All That I Forgot
Paperback out now
All That I Forgot
In 1991 I woke from a coma with amnesia, thinking the hospital room I lay in might be a spaceship. This had a certain logic as I thought I was about eight or nine years old. Yet I turned out to be a mother with a young child. Once taken home by a man I didn’t remember to raise our daughter, who seemed strikingly at first impression like a hairless monkey, I began to investigate my missing past. I would face walls thrown up before me, many by those closest to me. People were clearly withholding salient facts, but why? I explore the fallibility of memory, family and friendship under duress, plus violence towards women and girls in the leafy suburbs of Sydney’s north shore in the 70s.
Buy from Bad Apple Press
All That I Forgot has been picked up by independent niche memoir publisher Bad Apple Press. I am grateful to be published with this outfit that supports the genre and is author-focused.
Thanks to Samantha Miles, the co-founder and publishing manager and Sonya Danaher, co-founder, marketing and sales manager, plus the team at Bad Apple Press for taking my book on. I look forward to working with you.
Real or confabulation
All That I Forgot deals with what it’s like to have amnesia in real life, yet what was really going on, in my early recovery process was not always easy to determine. After my discharge from the hospital and once back in the place I was told was home, one time I was startled awake in the middle of the night convinced there were tigers under the bed. Wild tigers which I knew were chasing one another down by the bedposts. I have a scene in the book representing my eventual humbling, when I realised there were no such tigers, just my mind playing tricks on me.
I have since learned that the mind, in the early stages of recovering from amnesia, can do what doctors refer to as ‘confabulate’. Devoid of memories, with the inability to retrieve them, the mind of an amnesiac develops a tendency to invent, to fill in gaps and empty spaces. So waking hallucinations are part of the experience.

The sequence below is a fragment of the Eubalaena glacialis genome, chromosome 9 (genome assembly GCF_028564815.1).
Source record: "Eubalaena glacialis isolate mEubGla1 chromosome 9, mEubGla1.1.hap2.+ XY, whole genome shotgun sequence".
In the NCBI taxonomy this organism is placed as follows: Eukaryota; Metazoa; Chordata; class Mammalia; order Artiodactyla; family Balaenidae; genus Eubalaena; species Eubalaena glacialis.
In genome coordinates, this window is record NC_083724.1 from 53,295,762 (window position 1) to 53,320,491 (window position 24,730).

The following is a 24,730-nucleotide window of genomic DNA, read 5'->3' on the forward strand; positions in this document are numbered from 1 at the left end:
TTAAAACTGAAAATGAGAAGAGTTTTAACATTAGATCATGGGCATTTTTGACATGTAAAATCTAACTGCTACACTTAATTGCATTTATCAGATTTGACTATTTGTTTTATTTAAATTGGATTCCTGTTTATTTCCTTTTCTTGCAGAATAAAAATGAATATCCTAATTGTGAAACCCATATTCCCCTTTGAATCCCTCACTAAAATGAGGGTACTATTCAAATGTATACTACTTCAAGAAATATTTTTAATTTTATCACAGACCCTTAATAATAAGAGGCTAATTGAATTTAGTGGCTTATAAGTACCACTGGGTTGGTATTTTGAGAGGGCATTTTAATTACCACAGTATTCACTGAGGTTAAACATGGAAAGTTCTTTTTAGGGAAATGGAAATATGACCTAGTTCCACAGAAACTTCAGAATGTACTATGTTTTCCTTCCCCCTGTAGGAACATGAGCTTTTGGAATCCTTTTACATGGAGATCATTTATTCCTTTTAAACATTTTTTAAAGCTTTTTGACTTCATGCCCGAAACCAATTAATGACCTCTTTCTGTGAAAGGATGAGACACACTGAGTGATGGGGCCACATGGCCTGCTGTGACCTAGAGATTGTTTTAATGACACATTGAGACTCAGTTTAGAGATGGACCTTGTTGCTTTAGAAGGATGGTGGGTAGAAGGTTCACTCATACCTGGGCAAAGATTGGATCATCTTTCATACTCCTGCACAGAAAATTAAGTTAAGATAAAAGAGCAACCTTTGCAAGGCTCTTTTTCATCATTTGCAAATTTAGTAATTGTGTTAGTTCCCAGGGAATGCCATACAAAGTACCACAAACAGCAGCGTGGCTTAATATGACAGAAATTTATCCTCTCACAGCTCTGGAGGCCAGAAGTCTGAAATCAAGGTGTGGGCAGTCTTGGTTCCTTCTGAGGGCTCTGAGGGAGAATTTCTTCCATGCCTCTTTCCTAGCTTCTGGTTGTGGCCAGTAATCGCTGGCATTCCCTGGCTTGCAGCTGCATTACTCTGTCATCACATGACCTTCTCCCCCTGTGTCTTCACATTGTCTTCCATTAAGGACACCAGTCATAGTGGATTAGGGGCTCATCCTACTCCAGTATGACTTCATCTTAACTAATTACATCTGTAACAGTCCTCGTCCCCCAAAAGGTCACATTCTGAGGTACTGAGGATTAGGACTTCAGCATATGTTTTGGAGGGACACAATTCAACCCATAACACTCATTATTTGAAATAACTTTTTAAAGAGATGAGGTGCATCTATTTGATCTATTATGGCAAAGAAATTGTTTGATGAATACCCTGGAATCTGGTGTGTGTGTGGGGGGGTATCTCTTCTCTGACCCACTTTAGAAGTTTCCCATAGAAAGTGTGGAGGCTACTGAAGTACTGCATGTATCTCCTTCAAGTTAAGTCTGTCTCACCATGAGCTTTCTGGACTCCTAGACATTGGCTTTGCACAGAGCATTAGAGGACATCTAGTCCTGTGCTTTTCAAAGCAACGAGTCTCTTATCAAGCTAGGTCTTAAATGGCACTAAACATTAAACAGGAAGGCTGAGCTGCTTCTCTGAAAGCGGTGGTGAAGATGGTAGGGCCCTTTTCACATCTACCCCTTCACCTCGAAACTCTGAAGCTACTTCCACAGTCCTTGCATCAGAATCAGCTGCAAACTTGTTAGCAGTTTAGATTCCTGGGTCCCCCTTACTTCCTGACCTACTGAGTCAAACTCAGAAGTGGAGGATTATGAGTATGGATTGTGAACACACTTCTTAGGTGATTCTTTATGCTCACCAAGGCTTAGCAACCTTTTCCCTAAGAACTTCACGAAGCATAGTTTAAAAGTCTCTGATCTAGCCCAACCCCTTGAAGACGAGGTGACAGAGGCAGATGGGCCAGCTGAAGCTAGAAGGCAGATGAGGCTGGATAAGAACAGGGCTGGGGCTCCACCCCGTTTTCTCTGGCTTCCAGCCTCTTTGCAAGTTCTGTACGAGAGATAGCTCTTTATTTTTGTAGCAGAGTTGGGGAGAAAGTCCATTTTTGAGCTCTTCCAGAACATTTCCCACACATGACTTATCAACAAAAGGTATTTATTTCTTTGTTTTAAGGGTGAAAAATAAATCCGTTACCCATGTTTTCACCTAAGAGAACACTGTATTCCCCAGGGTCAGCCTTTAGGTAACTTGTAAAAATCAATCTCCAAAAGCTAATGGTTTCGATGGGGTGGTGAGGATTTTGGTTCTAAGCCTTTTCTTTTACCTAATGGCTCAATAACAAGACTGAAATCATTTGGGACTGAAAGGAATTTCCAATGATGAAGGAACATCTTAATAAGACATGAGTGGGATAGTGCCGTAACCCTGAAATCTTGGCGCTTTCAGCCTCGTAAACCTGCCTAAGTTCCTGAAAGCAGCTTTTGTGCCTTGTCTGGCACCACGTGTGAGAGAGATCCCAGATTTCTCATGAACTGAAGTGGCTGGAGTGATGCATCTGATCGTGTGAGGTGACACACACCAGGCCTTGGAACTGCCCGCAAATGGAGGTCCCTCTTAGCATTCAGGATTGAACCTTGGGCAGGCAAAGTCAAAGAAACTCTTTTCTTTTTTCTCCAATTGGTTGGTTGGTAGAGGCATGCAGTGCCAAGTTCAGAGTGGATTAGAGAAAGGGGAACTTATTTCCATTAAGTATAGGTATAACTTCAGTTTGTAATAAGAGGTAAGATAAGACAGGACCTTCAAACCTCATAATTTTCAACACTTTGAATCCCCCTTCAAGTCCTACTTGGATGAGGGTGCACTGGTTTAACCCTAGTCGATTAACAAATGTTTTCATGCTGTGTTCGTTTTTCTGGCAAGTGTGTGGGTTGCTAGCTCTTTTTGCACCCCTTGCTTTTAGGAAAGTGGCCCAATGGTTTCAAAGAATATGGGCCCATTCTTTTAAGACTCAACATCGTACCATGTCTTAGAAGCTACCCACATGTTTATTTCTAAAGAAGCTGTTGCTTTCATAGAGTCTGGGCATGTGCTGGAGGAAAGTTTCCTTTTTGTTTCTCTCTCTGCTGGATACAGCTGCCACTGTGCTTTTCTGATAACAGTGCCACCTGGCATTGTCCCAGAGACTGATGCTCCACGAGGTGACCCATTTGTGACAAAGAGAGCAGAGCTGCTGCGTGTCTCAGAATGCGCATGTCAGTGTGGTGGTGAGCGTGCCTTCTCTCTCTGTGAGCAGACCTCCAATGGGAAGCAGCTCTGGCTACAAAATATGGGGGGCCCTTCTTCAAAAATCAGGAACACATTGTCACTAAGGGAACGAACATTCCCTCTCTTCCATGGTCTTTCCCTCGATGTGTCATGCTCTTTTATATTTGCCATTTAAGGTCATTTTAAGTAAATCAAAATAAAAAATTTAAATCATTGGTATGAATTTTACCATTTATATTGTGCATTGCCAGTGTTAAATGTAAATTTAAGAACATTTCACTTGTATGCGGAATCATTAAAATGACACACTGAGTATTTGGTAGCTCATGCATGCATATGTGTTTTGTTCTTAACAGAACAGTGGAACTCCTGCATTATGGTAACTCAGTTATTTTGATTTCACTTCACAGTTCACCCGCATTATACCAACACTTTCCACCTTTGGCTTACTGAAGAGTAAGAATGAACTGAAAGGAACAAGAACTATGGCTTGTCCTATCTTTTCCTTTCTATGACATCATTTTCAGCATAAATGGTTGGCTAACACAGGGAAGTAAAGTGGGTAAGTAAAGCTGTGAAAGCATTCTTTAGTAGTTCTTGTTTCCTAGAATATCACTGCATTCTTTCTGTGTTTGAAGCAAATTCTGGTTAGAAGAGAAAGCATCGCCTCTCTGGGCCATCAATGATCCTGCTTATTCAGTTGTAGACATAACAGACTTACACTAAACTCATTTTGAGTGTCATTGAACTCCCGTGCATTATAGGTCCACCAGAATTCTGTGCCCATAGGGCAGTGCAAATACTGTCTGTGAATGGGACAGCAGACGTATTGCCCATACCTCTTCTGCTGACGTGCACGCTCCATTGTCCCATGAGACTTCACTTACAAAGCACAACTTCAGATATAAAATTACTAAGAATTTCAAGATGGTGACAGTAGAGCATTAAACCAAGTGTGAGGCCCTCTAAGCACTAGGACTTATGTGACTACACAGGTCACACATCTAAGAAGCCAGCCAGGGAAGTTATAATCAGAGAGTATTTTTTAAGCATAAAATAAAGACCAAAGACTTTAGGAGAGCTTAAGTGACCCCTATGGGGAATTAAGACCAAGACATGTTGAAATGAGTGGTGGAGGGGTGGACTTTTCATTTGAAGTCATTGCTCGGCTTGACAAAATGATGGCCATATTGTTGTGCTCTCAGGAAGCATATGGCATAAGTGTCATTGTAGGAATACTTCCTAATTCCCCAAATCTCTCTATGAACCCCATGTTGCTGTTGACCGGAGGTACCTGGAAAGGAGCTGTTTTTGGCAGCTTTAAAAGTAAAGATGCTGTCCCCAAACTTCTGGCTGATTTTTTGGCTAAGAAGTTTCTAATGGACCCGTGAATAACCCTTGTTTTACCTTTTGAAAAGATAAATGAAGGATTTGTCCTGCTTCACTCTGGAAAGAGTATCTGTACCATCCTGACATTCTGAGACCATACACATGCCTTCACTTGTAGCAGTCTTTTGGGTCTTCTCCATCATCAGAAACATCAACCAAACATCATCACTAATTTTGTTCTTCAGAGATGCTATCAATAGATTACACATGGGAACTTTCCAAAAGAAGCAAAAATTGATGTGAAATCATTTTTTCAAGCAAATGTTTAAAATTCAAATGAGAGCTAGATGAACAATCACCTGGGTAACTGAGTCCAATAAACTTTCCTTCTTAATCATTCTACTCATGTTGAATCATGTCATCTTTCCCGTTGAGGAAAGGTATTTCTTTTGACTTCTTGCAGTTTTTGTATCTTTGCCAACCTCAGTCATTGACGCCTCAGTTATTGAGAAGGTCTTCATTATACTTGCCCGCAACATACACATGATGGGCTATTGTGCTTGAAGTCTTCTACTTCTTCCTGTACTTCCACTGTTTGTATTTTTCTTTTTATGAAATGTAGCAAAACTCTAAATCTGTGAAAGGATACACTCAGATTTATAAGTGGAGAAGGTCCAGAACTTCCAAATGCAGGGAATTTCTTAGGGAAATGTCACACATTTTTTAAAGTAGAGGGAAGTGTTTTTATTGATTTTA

I didn’t so much explain such aspects of retrograde amnesia to readers as show people what it was like to be me during that time of profound not-knowing. For me, amnesia meant I had lost aspects of language and some basic concepts too.
The writing process
I decided from the start to write from the point of view of that moment of waking up. A moment that until I wrote the book, I had been thinking about most days. Once begun, the question soon became: How can I pull this off and not confuse and bore the reader? To both take you as a reader with me, and be authentic to the convoluted and confusing experience, has been a challenge. At times as I wrote, it occurred to me I could create a much more experimental book and still not convey the very sense of alienation, randomness and the sheer nightmare that it was at the time. Maybe one day I will attempt this other, darker, more abstract work.
All That I Forgot offers clear prose ad a focus on the interactions between myself as an amnesiac and those around me. I am excited about putting it out there, this work that draws on an experience that ultimately isolated me, not just from the past, but from the broader world for many years. I don’t think people realise to what extent amnesia in life is actually very much a disability, nothing like its often glamorous depiction in literature and celluloid.